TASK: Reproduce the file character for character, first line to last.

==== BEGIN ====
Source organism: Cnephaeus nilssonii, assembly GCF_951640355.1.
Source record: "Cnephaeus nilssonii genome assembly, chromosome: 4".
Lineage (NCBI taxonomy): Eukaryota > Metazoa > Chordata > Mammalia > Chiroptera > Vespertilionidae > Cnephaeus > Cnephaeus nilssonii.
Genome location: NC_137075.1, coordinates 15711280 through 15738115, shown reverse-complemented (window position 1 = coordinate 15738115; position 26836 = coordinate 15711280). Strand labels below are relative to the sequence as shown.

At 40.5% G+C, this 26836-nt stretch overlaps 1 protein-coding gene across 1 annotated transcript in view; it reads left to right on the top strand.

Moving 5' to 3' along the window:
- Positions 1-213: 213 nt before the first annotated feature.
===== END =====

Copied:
Source organism: Cnephaeus nilssonii, assembly GCF_951640355.1.
Source record: "Cnephaeus nilssonii genome assembly, chromosome: 4".
Lineage (NCBI taxonomy): Eukaryota > Metazoa > Chordata > Mammalia > Chiroptera > Vespertilionidae > Cnephaeus > Cnephaeus nilssonii.
Genome location: NC_137075.1, coordinates 15711280 through 15738115, shown reverse-complemented (window position 1 = coordinate 15738115; position 26836 = coordinate 15711280). Strand labels below are relative to the sequence as shown.

At 40.5% G+C, this 26836-nt stretch overlaps 1 protein-coding gene across 1 annotated transcript in view; it reads left to right on the top strand.

Moving 5' to 3' along the window:
- Positions 1-213: 213 nt before the first annotated feature.